Back in 2005, the very first Guitar Hero game debuted. It provided an entirely new experience – one that many gamers latched onto quickly, and subsequently fell in love with and became addicted to.
As a result of the positive reception from the general gaming public, the sequels came, thick and fast, and expanded the experience with new music and additional peripherals. A few years into that music craze though, something changed.
Somehow, the magic disappeared, and In 2010, the genre essentially died. Now, 5 years later, Activision are looking to bring their addictive monster back to life with a brand new entry into the franchise – Guitar Hero Live. Will it succeed in bringing the rhythm game back from the dead and into the spotlight?
Yes, I firmly believe so.
FreeStyleGames, the studio behind Guitar Hero Live, were given one job when tasked with working on a new Guitar Hero game: Take the franchise and reinvent it entirely. They’ve most certainly done just that, thanks to three very key changes to the overall formula.
Back in its prime, Guitar Hero made use of a controller that came equipped with 5 coloured plastic buttons that were positioned side by side. In terms of actual chord representation akin to that of a real guitar, those keys made absolutely no sense. It didn’t matter, because the gameplay that resulted was immensely fun, and undeniably addictive.
A few months ago, when I first laid eyes on the brand new peripheral that would be shipping with Guitar Hero Live, I had my doubts. Why did I need new hardware? Would my old guitars be compatible? It would be great if they were, because they weren’t exactly cheap, were they? After having extensive hands on time with the new controller though, any doubts I may have once carried have now vanished entirely.Heck, I’m not even upset that my old controllers serve zero purpose now.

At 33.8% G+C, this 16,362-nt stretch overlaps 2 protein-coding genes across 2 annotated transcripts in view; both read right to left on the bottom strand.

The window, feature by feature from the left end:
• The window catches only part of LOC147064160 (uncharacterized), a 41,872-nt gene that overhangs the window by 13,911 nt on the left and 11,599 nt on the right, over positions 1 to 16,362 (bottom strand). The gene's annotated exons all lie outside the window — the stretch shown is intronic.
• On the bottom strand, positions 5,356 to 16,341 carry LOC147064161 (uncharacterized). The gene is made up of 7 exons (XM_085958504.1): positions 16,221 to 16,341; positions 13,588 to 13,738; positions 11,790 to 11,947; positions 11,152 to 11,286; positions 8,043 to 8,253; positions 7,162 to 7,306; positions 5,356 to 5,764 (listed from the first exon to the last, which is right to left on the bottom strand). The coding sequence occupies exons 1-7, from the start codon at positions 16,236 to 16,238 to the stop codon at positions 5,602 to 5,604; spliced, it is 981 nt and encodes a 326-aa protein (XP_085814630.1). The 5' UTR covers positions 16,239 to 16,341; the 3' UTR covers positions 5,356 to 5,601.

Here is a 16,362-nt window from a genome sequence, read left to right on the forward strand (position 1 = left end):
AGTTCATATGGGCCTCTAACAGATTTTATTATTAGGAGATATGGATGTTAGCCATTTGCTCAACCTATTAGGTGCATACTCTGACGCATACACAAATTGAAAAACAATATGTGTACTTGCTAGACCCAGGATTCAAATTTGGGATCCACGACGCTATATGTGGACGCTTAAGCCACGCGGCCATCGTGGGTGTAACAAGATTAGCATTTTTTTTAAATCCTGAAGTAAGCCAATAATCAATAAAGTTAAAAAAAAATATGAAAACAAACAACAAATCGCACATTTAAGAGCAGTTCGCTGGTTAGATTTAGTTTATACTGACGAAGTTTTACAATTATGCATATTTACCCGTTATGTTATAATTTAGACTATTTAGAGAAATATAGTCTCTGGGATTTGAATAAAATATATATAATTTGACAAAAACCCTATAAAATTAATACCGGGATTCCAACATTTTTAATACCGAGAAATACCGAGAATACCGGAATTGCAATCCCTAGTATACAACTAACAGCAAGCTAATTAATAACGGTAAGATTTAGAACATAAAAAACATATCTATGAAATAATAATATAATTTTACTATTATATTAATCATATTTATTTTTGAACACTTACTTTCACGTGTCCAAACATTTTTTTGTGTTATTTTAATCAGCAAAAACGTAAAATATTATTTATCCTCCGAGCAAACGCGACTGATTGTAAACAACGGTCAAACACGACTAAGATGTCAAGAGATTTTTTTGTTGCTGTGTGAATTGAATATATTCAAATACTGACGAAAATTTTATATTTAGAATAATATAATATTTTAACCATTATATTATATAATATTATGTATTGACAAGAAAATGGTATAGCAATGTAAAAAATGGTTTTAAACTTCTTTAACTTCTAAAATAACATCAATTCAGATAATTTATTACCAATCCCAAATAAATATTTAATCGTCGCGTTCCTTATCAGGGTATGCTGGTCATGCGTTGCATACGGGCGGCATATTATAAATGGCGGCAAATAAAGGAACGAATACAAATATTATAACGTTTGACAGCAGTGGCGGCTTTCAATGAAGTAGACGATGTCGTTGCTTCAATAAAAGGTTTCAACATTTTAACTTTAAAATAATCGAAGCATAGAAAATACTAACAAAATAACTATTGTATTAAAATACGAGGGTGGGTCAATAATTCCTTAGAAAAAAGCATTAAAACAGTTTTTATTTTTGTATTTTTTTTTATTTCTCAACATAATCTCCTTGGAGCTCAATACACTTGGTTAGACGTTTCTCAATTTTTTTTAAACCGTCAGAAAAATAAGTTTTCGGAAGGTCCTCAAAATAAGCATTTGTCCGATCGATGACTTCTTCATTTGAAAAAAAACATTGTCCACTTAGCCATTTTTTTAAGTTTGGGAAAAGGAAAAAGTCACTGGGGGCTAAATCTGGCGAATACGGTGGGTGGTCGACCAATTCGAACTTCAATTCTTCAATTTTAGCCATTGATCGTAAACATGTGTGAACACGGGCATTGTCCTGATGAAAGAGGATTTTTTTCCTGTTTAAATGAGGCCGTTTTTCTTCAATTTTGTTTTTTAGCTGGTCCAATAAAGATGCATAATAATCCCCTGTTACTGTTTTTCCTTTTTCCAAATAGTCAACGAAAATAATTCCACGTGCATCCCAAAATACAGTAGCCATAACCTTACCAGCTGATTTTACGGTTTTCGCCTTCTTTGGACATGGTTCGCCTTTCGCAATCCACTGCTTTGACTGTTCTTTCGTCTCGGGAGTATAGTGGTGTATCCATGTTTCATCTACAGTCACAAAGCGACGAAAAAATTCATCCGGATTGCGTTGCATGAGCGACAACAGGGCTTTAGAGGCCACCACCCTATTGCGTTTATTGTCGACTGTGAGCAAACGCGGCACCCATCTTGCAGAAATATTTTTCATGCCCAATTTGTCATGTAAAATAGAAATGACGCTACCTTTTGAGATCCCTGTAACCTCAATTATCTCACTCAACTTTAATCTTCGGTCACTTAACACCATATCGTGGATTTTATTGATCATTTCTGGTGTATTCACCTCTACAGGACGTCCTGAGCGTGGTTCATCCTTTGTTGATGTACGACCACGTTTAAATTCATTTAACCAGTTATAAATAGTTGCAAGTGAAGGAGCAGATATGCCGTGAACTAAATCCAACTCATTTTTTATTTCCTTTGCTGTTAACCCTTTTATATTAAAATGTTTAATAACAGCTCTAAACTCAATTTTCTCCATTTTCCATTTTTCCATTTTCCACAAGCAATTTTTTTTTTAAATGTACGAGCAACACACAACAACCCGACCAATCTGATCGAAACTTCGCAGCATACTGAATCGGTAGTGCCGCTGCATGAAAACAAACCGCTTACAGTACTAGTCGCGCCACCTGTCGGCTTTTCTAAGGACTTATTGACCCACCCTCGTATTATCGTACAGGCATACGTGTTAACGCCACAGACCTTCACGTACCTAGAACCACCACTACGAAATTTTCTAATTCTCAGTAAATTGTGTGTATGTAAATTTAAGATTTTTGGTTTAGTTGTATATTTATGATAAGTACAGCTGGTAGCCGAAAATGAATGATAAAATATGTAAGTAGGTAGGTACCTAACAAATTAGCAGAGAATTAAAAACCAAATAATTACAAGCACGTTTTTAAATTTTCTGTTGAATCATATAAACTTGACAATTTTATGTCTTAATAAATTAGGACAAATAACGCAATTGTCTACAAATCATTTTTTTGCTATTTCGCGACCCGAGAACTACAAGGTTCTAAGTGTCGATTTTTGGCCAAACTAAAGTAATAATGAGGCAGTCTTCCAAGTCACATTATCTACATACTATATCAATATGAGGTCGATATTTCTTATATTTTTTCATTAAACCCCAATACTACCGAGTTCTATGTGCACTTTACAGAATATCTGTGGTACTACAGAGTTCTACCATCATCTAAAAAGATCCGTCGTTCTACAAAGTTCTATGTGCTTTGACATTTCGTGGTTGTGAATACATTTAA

You see, the new Guitar Hero Live axe dumps the traditional five colourful inputs in favour of six new buttons; three white, and three black, in a three by two layout. It makes far more sense, leading to a far more realistic simulation of playing an actual guitar, even though yes, it will never really match playing the real deal.
The very first time I tried this new control scheme out, yes, it was a bit overwhelming, but only because I had a large enough ego to think I was capable of playing on expert from the get-go. I wasn’t wrong in going about things that way mind you, because I was pretty capable of managing the hardest difficulty in previous Guitar Hero titles.
In order to really get a grasp on Guitar Hero Live however, I had to bump myself down a difficulty or two to really get the hang of things. Surprisingly, it didn’t take me too long to do so, and once I had the basics down, I was sold. Granted, I can’t quite play every song on expert just yet, but the point is, that as a veteran, this new guitar reinvented the whole experience for me.
Even better is the fact that newcomers won’t be overwhelmed. There is zero need for that pinky stretch that separated the elite from the amateurs in previous Guitar Hero’s. All that is required now is the use of three fingers, making progression from beginner to expert a little more natural and something that everybody should be able to get the hang of with enough practice.